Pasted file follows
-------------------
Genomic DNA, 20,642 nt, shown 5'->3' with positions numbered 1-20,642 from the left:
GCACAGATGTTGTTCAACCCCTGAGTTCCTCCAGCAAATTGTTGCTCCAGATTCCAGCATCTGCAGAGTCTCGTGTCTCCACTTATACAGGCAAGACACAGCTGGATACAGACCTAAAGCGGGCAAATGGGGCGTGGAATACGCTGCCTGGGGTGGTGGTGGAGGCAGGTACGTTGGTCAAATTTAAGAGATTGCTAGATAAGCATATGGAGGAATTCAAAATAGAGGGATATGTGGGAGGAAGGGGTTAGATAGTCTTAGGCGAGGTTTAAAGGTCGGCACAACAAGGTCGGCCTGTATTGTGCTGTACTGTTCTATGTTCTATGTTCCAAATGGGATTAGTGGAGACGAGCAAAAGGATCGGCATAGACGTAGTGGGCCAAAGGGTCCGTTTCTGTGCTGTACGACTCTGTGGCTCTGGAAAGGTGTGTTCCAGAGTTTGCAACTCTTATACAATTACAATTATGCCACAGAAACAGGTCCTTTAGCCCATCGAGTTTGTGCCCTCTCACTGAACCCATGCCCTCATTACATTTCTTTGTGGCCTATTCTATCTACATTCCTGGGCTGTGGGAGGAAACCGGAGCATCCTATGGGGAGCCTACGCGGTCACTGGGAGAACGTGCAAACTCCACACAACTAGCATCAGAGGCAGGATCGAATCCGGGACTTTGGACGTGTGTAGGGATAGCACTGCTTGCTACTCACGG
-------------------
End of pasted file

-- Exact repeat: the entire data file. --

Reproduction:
Genomic DNA, 20,642 nt, shown 5'->3' with positions numbered 1-20,642 from the left:
GCACAGATGTTGTTCAACCCCTGAGTTCCTCCAGCAAATTGTTGCTCCAGATTCCAGCATCTGCAGAGTCTCGTGTCTCCACTTATACAGGCAAGACACAGCTGGATACAGACCTAAAGCGGGCAAATGGGGCGTGGAATACGCTGCCTGGGGTGGTGGTGGAGGCAGGTACGTTGGTCAAATTTAAGAGATTGCTAGATAAGCATATGGAGGAATTCAAAATAGAGGGATATGTGGGAGGAAGGGGTTAGATAGTCTTAGGCGAGGTTTAAAGGTCGGCACAACAAGGTCGGCCTGTATTGTGCTGTACTGTTCTATGTTCTATGTTCCAAATGGGATTAGTGGAGACGAGCAAAAGGATCGGCATAGACGTAGTGGGCCAAAGGGTCCGTTTCTGTGCTGTACGACTCTGTGGCTCTGGAAAGGTGTGTTCCAGAGTTTGCAACTCTTATACAATTACAATTATGCCACAGAAACAGGTCCTTTAGCCCATCGAGTTTGTGCCCTCTCACTGAACCCATGCCCTCATTACATTTCTTTGTGGCCTATTCTATCTACATTCCTGGGCTGTGGGAGGAAACCGGAGCATCCTATGGGGAGCCTACGCGGTCACTGGGAGAACGTGCAAACTCCACACAACTAGCATCAGAGGCAGGATCGAATCCGGGACTTTGGACGTGTGTAGGGATAGCACTGCTTGCTACTCACGG